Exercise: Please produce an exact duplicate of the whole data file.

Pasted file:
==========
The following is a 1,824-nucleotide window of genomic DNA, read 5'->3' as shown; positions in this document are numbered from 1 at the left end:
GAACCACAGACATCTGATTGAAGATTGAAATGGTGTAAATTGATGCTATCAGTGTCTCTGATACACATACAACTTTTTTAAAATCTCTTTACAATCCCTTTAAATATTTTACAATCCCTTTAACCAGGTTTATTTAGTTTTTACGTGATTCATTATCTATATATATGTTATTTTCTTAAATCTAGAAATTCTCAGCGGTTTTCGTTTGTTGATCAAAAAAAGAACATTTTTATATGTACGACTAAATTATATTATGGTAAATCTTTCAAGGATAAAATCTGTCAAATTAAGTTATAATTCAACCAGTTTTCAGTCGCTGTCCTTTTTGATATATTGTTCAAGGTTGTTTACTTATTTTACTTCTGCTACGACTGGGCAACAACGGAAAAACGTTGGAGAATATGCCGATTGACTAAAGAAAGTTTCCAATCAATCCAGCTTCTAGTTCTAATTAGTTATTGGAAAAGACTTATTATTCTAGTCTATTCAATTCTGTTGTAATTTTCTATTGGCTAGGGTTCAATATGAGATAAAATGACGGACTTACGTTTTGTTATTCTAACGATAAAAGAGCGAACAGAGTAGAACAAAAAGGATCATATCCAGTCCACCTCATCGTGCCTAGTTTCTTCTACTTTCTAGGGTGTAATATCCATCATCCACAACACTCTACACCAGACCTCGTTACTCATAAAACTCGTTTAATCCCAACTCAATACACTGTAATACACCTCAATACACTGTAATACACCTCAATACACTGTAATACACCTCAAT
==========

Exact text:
The following is a 1,824-nucleotide window of genomic DNA, read 5'->3' as shown; positions in this document are numbered from 1 at the left end:
GAACCACAGACATCTGATTGAAGATTGAAATGGTGTAAATTGATGCTATCAGTGTCTCTGATACACATACAACTTTTTTAAAATCTCTTTACAATCCCTTTAAATATTTTACAATCCCTTTAACCAGGTTTATTTAGTTTTTACGTGATTCATTATCTATATATATGTTATTTTCTTAAATCTAGAAATTCTCAGCGGTTTTCGTTTGTTGATCAAAAAAAGAACATTTTTATATGTACGACTAAATTATATTATGGTAAATCTTTCAAGGATAAAATCTGTCAAATTAAGTTATAATTCAACCAGTTTTCAGTCGCTGTCCTTTTTGATATATTGTTCAAGGTTGTTTACTTATTTTACTTCTGCTACGACTGGGCAACAACGGAAAAACGTTGGAGAATATGCCGATTGACTAAAGAAAGTTTCCAATCAATCCAGCTTCTAGTTCTAATTAGTTATTGGAAAAGACTTATTATTCTAGTCTATTCAATTCTGTTGTAATTTTCTATTGGCTAGGGTTCAATATGAGATAAAATGACGGACTTACGTTTTGTTATTCTAACGATAAAAGAGCGAACAGAGTAGAACAAAAAGGATCATATCCAGTCCACCTCATCGTGCCTAGTTTCTTCTACTTTCTAGGGTGTAATATCCATCATCCACAACACTCTACACCAGACCTCGTTACTCATAAAACTCGTTTAATCCCAACTCAATACACTGTAATACACCTCAATACACTGTAATACACCTCAATACACTGTAATACACCTCAAT